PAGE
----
The War on Smoking Didn’t Save My Mother’s Life, but It Could Save Many More
My mother died after a one-year bout with lung cancer two years ago. She had been a smoker for 48 years.
Given that her mom, my grandmother, suffered the same fate for the same reason in the same month at the same age 28 years earlier, my mom’s diagnosis was not surprising. We had tried to get her to quit for years. She had tried as well. In the end, she joined hundreds of thousands who went through a similar process, only to suffer a slow and cruel death.
Despite adult smoking rates in the U.S. dropping from 43 percent (1965) to the 18 percent last year, it remains the top cause of preventable death in the country, killing more than 480,000 people annually. Her passing—and seeing what she went through with daily chemo treatments at Sloan-Kettering, with the weight loss, with the constant discomfort and pain—was the most emotionally exhausting experience I’ve ever had.
So when the news broke Wednesday morning of the decision by CVS to no longer sell cigarettes at any of its 7,400 stores nationwide, it was obviously greeted with open arms by all those who watched a loved one battle (and likely lose to) lung cancer, which has one of the lowest survival rates of any kind of cancer. It also made me think about how the attitude about smoking had changed so much since the 1960s when my mom first started, a time when nearly half the country was lighting up.
Over the summer, my then-pregnant wife and I moved from Hoboken (a mostly urban environment) to the suburbs of North Jersey. One of the major draws for me was going from a one-bedroom apartment—with no yard or anywhere outdoors to entertain—to a place with ample green grass to throw a summertime barbeque at. So a few weeks after moving in, we had 50 friends or so come by for burgers, dogs, beer, wine and corn toss. And you know what? Not one person smoked. Not one. And some in attendance—from what I remember from my Hoboken and Jersey shore days—definitely used to, at least socially.
But times have changed. The first big turning point was the ban in bars locally in the area: First in New York, then the following year (2005) in New Jersey. Cost also plays a role; the price of a pack is $13.00 in the city. Even a half-a-pack-a-day smoker now drops almost $200.00 per month on the habit. But ultimately it’s the cultural change that has accelerated the decrease. Smokers are told they can’t indulge not only in bars, restaurants and the workplace, but beaches, parks, even directly in front of buildings. They are treated as puffing pariahs. It’s simply no longer cool to do it. And the numbers back that up: According to Euromonitor International, cigarette sales in the U.S. fell 31 percent over the past ten years alone.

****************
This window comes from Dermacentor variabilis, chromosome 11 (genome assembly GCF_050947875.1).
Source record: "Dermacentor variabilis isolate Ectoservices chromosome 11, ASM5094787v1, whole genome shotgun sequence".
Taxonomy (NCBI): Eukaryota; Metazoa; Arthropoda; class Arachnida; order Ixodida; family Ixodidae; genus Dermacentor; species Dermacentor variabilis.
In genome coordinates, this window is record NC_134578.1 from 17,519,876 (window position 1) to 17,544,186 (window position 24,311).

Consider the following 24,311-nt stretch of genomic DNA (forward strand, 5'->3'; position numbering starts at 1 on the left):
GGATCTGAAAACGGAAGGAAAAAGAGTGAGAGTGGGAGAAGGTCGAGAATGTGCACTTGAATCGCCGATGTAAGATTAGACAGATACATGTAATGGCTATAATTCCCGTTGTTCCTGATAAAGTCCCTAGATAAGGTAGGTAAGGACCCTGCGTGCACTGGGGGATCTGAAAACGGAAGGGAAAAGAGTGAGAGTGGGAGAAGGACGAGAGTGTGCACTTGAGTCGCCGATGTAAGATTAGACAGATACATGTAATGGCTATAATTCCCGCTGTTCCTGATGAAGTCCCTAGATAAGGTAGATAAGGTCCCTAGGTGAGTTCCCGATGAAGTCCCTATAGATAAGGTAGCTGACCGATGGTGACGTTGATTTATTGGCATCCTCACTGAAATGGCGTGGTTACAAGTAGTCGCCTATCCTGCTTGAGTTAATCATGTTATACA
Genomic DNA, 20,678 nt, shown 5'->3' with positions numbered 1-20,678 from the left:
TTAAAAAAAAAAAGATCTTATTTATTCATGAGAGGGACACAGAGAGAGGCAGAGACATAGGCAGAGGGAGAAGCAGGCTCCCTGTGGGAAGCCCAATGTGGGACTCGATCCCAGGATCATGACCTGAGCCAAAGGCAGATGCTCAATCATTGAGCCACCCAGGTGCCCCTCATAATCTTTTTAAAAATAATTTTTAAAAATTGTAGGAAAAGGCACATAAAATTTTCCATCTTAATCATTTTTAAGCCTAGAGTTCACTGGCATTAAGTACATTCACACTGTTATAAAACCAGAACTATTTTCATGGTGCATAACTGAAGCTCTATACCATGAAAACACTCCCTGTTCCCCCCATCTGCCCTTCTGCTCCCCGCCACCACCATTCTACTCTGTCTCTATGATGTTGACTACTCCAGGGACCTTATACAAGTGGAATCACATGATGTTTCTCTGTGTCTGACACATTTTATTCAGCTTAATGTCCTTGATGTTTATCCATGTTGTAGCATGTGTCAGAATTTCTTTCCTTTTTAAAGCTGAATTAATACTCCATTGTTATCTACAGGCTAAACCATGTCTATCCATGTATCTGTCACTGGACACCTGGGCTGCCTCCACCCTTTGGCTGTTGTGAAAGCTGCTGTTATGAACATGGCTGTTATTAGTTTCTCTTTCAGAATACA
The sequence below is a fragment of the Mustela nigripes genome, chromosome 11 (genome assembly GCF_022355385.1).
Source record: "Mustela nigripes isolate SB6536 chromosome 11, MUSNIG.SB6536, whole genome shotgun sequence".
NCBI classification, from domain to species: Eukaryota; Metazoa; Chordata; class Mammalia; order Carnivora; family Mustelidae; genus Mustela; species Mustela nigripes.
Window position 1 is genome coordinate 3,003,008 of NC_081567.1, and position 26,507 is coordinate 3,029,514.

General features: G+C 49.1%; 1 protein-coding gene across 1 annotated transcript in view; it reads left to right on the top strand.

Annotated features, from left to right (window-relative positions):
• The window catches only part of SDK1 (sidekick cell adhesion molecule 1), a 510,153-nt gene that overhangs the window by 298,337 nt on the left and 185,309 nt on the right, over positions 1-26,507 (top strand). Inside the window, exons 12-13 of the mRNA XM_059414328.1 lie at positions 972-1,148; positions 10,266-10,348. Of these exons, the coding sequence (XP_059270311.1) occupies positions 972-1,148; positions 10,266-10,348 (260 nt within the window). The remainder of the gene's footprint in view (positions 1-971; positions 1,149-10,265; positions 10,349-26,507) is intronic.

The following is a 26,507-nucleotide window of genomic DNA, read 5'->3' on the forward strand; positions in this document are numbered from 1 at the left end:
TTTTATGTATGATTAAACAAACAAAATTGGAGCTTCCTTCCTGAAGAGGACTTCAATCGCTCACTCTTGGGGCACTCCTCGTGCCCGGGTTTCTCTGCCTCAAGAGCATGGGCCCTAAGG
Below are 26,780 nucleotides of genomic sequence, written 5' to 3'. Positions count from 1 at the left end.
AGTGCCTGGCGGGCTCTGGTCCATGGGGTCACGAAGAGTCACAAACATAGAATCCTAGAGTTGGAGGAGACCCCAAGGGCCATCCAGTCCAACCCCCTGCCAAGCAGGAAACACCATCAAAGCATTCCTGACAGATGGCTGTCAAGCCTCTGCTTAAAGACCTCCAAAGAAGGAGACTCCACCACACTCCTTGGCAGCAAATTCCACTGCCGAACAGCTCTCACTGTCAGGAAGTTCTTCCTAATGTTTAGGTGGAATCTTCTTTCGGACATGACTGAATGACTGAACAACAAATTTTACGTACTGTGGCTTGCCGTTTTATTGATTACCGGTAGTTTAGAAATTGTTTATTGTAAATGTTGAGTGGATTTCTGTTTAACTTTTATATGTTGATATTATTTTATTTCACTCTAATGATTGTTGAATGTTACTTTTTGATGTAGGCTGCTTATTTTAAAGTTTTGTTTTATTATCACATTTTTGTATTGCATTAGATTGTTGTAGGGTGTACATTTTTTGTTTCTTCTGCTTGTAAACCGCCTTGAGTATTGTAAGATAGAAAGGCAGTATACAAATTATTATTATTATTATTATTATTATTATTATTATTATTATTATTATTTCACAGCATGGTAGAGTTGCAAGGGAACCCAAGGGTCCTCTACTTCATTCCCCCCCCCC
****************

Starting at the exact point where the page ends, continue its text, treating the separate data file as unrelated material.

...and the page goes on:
The CVS move will undoubtedly create a domino effect among other pharmacy chains. Walgreens and Rite Aid—seeing the glowing publicity CVS is benefitting from—will quickly follow suit. Major supermarkets—Shop Rite, A&P, Stop & Shop, Publix—won’t be far behind. And in a country where instant gratification rules and inconvenience in any capacity is not acceptable—smokers, particularly the aforementioned social ones, will simply quit altogether for the social and logistical hassles alone.
CVS made a bold move…the boldest we’ve seen by a major corporation in years. It also made the correct one by seeing the future from a business perspective. Baby boomers are now retiring, increasing need in the local healthcare/pharmaceutical space. Meanwhile, less people are smoking, shrinking that market and the profits that go with it. And if it’s great for the image of CVS—the company says it also plans to spearhead a national program directed at helping smokers quit—all the better. The company says it will lose $2 billion in sales now, but the enduring effects, along with an increased focus on the pharmacy aspect of the business, should eventually make that money back and then some.
“We believe the move will be viewed as a positive long-term decision by CVS, despite the near-term profit drag, as it paves the way for increased credibility with both health care consumers and payers,” according to ISI Group analyst Ross Muken.
So maybe with other major stores no longer selling tobacco products and most Americans viewing smoking as sooooo 20th century, maybe the number of smokers in this country will drop into the single digits in the next decade. Maybe nearly a half million people won’t have to die prematurely.
My mother grew up in a different time. Cigarettes were cheap. Smoke filled the offices, the local bars, just about anywhere. It was an accepted, almost encouraged part of American culture.
But thanks to CVS making the right business and ethical decision—a rarity in today’s world—smoking may finally be a thing of the past.